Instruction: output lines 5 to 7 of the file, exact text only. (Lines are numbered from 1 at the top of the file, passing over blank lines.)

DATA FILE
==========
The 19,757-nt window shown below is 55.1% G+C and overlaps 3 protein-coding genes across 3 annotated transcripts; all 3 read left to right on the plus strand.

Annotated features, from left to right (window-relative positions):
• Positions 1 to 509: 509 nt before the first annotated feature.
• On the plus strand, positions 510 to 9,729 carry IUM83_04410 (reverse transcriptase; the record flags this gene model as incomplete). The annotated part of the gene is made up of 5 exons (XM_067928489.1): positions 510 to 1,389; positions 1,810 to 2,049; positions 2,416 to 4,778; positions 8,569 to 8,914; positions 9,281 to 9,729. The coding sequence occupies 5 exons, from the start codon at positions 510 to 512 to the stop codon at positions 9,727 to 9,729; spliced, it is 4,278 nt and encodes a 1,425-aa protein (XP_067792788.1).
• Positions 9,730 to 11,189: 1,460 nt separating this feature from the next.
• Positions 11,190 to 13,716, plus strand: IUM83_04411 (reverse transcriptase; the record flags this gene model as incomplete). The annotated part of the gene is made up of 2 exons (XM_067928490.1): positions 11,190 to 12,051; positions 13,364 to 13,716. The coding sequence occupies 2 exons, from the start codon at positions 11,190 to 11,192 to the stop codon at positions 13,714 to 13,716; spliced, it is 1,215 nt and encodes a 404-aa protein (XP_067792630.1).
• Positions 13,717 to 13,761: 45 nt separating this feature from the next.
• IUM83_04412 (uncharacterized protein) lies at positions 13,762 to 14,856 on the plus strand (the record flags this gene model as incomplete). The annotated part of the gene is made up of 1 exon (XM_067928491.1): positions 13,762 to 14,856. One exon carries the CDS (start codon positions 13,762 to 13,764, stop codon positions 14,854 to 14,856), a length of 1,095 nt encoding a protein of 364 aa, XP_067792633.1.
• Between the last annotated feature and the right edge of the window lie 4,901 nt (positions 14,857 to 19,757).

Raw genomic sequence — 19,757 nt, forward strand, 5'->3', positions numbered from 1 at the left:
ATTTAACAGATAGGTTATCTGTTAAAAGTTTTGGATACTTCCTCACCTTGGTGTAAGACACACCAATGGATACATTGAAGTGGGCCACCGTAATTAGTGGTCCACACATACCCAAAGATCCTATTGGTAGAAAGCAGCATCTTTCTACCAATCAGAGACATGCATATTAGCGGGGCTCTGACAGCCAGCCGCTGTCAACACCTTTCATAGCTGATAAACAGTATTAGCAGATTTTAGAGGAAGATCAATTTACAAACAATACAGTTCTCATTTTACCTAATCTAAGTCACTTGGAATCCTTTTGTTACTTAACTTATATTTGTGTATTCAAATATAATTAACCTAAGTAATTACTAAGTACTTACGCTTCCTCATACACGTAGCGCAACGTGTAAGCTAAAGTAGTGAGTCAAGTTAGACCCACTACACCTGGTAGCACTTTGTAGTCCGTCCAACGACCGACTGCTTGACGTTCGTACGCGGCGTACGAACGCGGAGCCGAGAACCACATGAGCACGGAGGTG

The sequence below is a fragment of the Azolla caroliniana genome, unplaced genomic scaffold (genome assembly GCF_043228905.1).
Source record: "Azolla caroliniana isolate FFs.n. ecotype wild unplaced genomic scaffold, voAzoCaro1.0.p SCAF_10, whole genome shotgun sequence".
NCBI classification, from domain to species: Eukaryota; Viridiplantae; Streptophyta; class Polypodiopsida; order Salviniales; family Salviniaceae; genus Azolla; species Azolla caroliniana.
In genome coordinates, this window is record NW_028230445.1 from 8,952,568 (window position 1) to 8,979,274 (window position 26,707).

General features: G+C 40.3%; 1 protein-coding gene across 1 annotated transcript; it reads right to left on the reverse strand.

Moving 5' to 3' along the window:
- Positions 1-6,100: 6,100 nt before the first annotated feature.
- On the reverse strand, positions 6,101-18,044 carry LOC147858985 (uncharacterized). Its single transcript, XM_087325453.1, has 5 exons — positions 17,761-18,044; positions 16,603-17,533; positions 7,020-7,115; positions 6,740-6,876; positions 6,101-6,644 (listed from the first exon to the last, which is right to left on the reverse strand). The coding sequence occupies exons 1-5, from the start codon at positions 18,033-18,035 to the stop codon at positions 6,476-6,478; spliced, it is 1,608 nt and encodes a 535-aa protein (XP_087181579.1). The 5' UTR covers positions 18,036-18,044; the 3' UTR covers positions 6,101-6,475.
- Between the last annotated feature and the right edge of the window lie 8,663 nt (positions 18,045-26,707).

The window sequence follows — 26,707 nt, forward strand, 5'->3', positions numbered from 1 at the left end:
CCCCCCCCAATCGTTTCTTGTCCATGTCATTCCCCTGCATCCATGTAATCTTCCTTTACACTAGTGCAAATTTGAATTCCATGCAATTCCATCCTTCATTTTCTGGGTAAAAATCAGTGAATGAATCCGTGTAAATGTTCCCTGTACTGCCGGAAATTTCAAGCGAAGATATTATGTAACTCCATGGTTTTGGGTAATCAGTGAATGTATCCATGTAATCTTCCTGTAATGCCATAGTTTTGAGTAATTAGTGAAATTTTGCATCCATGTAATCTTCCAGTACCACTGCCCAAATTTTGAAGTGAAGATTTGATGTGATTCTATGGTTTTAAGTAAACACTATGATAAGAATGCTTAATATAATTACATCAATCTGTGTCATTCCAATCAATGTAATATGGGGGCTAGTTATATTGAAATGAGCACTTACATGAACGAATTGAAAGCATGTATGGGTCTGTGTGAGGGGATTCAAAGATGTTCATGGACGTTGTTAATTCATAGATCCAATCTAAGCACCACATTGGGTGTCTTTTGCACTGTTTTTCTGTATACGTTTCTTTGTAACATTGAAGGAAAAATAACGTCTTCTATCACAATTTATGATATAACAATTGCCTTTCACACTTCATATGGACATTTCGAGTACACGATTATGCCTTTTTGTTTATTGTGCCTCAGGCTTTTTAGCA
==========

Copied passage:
• Positions 9,730 to 11,189: 1,460 nt separating this feature from the next.
• Positions 11,190 to 13,716, plus strand: IUM83_04411 (reverse transcriptase; the record flags this gene model as incomplete). The annotated part of the gene is made up of 2 exons (XM_067928490.1): positions 11,190 to 12,051; positions 13,364 to 13,716. The coding sequence occupies 2 exons, from the start codon at positions 11,190 to 11,192 to the stop codon at positions 13,714 to 13,716; spliced, it is 1,215 nt and encodes a 404-aa protein (XP_067792630.1).
• Positions 13,717 to 13,761: 45 nt separating this feature from the next.